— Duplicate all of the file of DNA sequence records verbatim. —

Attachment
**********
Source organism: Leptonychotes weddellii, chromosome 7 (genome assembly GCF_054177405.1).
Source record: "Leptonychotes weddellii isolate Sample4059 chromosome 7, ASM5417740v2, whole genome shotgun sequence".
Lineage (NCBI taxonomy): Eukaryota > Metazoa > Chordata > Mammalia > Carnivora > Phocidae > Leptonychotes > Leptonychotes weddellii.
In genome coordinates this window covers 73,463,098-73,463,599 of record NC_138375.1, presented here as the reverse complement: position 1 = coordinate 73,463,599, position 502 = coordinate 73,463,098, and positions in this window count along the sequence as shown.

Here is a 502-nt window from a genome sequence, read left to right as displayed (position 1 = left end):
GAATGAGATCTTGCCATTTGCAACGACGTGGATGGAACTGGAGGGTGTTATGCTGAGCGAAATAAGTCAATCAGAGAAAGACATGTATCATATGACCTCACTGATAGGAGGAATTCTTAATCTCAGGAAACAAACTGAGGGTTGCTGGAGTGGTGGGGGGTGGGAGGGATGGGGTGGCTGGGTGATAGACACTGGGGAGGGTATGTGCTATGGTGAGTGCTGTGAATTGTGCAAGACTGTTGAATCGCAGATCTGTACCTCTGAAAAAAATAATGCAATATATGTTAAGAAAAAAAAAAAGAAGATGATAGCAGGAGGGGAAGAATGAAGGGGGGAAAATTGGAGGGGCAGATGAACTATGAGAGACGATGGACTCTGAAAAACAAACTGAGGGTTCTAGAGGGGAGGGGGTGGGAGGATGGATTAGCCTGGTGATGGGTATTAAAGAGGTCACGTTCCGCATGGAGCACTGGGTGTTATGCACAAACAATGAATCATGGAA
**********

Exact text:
Source organism: Leptonychotes weddellii, chromosome 7 (genome assembly GCF_054177405.1).
Source record: "Leptonychotes weddellii isolate Sample4059 chromosome 7, ASM5417740v2, whole genome shotgun sequence".
Lineage (NCBI taxonomy): Eukaryota > Metazoa > Chordata > Mammalia > Carnivora > Phocidae > Leptonychotes > Leptonychotes weddellii.
In genome coordinates this window covers 73,463,098-73,463,599 of record NC_138375.1, presented here as the reverse complement: position 1 = coordinate 73,463,599, position 502 = coordinate 73,463,098, and positions in this window count along the sequence as shown.

Here is a 502-nt window from a genome sequence, read left to right as displayed (position 1 = left end):
GAATGAGATCTTGCCATTTGCAACGACGTGGATGGAACTGGAGGGTGTTATGCTGAGCGAAATAAGTCAATCAGAGAAAGACATGTATCATATGACCTCACTGATAGGAGGAATTCTTAATCTCAGGAAACAAACTGAGGGTTGCTGGAGTGGTGGGGGGTGGGAGGGATGGGGTGGCTGGGTGATAGACACTGGGGAGGGTATGTGCTATGGTGAGTGCTGTGAATTGTGCAAGACTGTTGAATCGCAGATCTGTACCTCTGAAAAAAATAATGCAATATATGTTAAGAAAAAAAAAAAGAAGATGATAGCAGGAGGGGAAGAATGAAGGGGGGAAAATTGGAGGGGCAGATGAACTATGAGAGACGATGGACTCTGAAAAACAAACTGAGGGTTCTAGAGGGGAGGGGGTGGGAGGATGGATTAGCCTGGTGATGGGTATTAAAGAGGTCACGTTCCGCATGGAGCACTGGGTGTTATGCACAAACAATGAATCATGGAA